Bobsleigh at a glance
From its foundations in Switzerland two centuries ago to the its more contemporary form, eurosport.com bring you bobsleigh, at a glance.
A short history
Bobsleigh racing is believed to have originated in Switzerland in the late 1800s but evidence has also been found of racing on wooden sleds in parts of North America in the 1880s.
The following year a four-man race took place at the first ever Winter Olympics in Chamonix, France.
Bobsleigh has traditionally been dominated by European nations, with Switzerland and Germany as the sport's most successful countries.
Bobsleigh first appeared at the Olympics in 1924 in Chamonix, France.
Apart from 1960, when no bobsleigh events were held because there was no track at Squaw Valley, four-man bobsleigh has featured in every Winter Games. The two-man event was added in 1932. Women made their Olympic debut in Salt Lake City in 2002, with a two-woman race.
Rules and regulations
Bobsleigh's specialities are competed in teams of two or four.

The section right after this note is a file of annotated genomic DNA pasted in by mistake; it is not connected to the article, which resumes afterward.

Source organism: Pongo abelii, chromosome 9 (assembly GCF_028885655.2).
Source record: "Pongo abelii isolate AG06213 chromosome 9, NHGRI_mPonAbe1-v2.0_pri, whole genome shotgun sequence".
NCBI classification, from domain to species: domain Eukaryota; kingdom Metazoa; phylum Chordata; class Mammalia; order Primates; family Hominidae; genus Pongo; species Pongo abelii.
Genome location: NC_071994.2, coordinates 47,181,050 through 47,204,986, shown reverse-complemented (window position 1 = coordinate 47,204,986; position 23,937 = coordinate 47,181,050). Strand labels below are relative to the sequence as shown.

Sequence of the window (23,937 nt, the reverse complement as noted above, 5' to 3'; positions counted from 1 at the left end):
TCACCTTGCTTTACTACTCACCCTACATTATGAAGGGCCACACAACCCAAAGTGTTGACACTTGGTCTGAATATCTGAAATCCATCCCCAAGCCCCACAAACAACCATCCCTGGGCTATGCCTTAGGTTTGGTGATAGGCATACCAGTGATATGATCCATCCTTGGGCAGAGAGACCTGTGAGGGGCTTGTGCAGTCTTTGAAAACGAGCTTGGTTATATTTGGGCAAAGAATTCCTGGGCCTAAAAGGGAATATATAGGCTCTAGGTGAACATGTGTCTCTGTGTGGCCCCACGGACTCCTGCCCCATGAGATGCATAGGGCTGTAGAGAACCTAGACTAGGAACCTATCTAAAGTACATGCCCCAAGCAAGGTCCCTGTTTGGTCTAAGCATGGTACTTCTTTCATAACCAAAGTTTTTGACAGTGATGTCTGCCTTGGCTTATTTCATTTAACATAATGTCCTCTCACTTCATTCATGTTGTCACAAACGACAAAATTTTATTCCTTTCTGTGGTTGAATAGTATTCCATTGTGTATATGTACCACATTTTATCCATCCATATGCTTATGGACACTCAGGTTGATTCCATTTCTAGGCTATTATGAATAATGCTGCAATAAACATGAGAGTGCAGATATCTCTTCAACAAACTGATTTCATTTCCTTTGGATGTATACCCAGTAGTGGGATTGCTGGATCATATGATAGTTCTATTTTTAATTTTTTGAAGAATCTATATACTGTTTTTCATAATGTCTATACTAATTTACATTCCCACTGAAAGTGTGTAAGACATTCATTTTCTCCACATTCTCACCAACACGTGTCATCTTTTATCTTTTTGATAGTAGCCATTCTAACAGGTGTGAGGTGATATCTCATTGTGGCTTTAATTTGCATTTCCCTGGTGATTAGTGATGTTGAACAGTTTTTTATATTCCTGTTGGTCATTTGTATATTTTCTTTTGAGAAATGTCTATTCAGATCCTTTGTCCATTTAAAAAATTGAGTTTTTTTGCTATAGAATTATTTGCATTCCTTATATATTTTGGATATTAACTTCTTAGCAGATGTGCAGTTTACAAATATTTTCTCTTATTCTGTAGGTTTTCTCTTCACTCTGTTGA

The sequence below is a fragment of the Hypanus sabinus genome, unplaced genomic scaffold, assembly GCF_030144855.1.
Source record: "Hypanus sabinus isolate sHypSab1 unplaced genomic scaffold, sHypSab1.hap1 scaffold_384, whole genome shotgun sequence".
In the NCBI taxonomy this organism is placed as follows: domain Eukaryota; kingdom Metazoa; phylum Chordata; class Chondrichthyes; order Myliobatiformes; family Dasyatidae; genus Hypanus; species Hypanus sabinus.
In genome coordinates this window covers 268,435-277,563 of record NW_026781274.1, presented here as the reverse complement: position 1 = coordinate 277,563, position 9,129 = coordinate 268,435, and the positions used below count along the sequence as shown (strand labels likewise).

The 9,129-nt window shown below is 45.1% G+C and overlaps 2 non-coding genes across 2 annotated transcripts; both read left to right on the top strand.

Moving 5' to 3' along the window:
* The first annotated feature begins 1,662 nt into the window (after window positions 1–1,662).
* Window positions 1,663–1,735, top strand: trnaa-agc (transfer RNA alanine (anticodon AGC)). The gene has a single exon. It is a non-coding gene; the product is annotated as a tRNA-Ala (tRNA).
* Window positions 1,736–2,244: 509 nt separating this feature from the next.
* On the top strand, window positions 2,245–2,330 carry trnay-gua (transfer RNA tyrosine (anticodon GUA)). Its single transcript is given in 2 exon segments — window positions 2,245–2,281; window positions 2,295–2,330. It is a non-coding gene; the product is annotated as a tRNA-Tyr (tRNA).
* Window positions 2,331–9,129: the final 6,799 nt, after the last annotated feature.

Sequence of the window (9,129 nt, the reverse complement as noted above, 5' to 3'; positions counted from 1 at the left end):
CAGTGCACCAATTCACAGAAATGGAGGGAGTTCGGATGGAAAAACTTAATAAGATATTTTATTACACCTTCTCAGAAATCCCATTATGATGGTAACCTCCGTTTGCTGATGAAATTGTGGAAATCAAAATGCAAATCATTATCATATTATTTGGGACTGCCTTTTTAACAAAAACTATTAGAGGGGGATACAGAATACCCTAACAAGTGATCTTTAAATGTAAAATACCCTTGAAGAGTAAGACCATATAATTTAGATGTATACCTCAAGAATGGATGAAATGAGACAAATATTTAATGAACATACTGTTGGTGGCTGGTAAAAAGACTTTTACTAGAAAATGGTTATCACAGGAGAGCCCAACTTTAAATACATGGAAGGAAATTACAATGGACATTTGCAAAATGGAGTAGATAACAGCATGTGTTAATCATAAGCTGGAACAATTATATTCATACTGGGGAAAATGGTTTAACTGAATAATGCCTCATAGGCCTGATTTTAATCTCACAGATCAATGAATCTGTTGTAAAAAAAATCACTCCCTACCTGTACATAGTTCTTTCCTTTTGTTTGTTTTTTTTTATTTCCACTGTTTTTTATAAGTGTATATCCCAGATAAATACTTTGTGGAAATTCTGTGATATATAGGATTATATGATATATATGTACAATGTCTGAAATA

At the start, all team members push the sled for about 50 metres – usually covered in less than six seconds and reaching upto 40 km/h – before the rest of the crew jumps into the sled.
The three decisive elements to succeed in bobsleigh are such: the push, the steering and the materials (sled and runners).
If the sled overturns, but all members of the team have passed the finish line inside the sled, the descent is considered valid.
The two-man bobsleigh team is made up of the driver and the brakeman, who are joined by two others in the four-man bobsleigh. The speed reached before the athletes load into the sled is approximately 40 km/h, while the maximum speed reached during the descent is about 135 km/h.
BOBSLEIGH AT THE OLYMPICS
18/02/2006: Two Man - 17:30
19/02/2006: Two Man - 17:30
20/02/2006: Two Woman - 17:30
21/02/2006: Two Woman - 17:30
24/02/2006: Four Man - 17:30
25/02/2006: Four Man - 17:30
Defending Olympic Champions:
Two Man: Langen;Zimmermann (GER)
Two Woman: Bakken;Flowers (USA)
Four Man: Lange Andre (GER)
Bobsleigh shares a venue with skeleton and luge at Cesana Pariol. The track is 1,435 metres long and has a vertical drop of 114 metres and 19 curves. It was altered after test events last year to slow down some sections.
WATCH OUT FOR...
Andre Lange who won a record third straight world title last season and will lead the German men's team.
The Jamaican team -- the Caribbean island has become a fixture at Olympic bobsleigh tracks since its debut in Calgary and will be sending a team to the Games for the sixth time.
SEE: Olympic bobsleigh calendar